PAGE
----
Every fall, grocery stores line their shelves with pumpkin spice-flavored products that range from traditional pumpkin pies to the more questionable pumpkin spice candy corn. The flavor is a mixture of nutmeg, cinnamon, ginger and cloves—all spices that humans have enjoyed in their food for a long time.
In fact, researchers have discovered that humans have been using nutmeg as food for 2,000 years longer than previously thought. On Pulau Ay, one of the Banda Islands in Indonesia, archaeologists found ancient nutmeg residue on ceramic pottery shards that they estimate to be 3,500 years old.
Piecing together the history of nutmeg can help frame how the global spice trade evolved later on. Thousands of years after people on Pulau Ay mixed nutmeg in their pots, this and other spices became extremely valuable commodities that people all over the world used in food and medicine. Asia sold spices to the Middle East and North Africa. From there, they trickled into spice-starved Europe.
By the 1300s, and maybe earlier, traders traveled to the Banda Islands—which were among the so-called “Spice Islands”—because they were the only place nutmeg was known to grow. “At one point in the 1300s, when tariffs were at their highest, a pound of nutmeg in Europe cost seven fattened oxen and was a more valuable commodity than gold,” wrote the late John Munro, an economics professor emeritus at the University of Toronto.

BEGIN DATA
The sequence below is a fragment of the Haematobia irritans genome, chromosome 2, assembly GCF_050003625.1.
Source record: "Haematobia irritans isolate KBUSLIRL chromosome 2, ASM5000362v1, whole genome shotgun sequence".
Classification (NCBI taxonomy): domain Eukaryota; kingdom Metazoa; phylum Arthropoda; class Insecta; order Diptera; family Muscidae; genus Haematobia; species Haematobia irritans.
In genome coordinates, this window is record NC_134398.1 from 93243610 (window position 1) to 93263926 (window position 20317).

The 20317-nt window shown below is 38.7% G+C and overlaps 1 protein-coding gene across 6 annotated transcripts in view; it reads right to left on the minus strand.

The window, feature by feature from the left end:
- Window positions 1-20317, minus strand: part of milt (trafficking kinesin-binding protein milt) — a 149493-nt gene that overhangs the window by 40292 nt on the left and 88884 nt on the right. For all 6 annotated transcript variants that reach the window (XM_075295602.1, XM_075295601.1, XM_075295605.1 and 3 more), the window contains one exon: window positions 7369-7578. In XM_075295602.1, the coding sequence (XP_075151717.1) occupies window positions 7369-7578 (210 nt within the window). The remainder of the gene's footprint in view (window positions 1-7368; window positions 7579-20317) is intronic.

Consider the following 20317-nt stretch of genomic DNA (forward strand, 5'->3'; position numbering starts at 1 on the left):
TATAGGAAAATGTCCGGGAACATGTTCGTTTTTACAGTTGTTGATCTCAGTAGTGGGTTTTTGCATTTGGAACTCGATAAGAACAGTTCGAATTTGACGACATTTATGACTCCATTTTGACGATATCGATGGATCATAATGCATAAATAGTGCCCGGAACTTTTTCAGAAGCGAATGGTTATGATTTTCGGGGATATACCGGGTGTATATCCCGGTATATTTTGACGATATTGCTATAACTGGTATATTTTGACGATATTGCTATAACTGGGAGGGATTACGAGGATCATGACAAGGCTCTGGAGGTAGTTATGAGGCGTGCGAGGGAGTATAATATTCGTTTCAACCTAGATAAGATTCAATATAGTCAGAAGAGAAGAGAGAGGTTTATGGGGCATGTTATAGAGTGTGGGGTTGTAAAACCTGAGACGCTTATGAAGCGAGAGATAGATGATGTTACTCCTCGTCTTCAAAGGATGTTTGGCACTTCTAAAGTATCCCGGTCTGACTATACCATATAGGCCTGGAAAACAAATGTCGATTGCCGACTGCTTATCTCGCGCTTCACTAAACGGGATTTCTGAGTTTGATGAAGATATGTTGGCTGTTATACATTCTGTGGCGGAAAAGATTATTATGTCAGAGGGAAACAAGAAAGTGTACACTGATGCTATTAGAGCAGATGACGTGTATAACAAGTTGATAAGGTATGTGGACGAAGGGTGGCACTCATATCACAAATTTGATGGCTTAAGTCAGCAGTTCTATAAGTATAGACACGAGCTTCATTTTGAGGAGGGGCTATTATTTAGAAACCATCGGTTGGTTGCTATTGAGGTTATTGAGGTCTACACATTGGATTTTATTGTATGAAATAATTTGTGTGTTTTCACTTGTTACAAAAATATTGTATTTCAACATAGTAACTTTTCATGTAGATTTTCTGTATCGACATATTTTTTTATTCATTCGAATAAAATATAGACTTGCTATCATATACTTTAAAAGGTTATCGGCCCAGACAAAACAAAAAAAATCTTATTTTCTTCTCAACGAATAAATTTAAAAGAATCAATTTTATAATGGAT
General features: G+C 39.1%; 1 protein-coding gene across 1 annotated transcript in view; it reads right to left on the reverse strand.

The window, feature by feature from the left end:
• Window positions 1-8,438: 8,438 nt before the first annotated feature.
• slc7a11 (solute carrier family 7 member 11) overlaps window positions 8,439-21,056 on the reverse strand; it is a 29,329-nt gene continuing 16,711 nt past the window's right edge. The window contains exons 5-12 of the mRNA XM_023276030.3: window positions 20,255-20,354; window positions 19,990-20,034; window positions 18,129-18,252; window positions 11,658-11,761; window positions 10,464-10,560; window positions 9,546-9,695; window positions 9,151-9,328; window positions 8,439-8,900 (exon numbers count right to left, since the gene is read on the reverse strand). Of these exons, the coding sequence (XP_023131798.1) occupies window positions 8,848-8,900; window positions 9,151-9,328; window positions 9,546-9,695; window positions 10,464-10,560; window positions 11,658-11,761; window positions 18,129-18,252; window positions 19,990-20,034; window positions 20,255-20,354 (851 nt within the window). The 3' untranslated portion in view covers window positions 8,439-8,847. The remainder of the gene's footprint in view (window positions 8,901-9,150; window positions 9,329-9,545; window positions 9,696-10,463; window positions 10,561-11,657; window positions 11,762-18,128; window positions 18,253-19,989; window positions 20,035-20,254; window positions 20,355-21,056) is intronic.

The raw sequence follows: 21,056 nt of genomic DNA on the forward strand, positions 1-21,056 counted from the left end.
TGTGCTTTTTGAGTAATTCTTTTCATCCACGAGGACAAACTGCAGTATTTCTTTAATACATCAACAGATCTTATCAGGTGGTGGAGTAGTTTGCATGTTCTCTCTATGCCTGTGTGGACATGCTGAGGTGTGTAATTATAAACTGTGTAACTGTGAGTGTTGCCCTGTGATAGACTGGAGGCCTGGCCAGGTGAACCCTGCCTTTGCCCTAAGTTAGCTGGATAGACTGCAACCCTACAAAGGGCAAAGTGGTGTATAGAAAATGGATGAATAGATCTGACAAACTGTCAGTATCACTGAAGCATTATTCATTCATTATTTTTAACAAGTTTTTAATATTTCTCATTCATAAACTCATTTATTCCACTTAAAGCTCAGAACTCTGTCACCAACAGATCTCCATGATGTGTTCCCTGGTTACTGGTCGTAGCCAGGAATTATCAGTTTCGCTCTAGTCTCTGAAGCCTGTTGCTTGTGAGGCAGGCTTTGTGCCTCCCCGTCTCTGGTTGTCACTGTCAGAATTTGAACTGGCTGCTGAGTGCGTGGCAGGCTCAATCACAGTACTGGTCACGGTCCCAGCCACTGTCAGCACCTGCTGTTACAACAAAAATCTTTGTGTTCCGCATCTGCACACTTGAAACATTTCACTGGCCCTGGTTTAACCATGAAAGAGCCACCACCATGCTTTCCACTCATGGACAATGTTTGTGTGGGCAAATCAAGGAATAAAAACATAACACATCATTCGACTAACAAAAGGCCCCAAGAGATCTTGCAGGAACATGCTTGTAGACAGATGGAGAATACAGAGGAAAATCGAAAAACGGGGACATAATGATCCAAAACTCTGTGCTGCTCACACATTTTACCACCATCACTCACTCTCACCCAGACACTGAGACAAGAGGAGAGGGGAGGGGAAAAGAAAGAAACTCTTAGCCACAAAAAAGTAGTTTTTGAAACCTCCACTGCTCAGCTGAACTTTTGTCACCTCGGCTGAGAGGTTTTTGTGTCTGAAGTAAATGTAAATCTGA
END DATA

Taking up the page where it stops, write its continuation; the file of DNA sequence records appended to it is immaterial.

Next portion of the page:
A desire for spice is part of what drove European seafaring and contact with the Americas. In fact, the Dutch were so hungry for nutmeg that in late 1600s that they traded their colony of New Amsterdam to Britain in exchange for Pulau Run, a nutmeg-producing Banda Island over which Britain claimed control. The British renamed the colony “New York,” the name it bares today as part of the United States. Pulau Run remained part of the Netherlands’ colonies until the mid-20th century, when it became part of the new, independent nation of Indonesia.
“[It’s] fascinating to see such early use of nutmeg, a spice that changed the world a few thousand years later,” said Peter Lape, an anthropology professor at the University of Washington who co-led the recent archaeological dig in Pulau Ay, according to a university press release.
Considering that nearly a half-billion dollars in pumpkin-flavored products were sold in the United States over the past year, according to the ratings company Nielsen, it’s clear that the ancient people in Indonesia were onto something.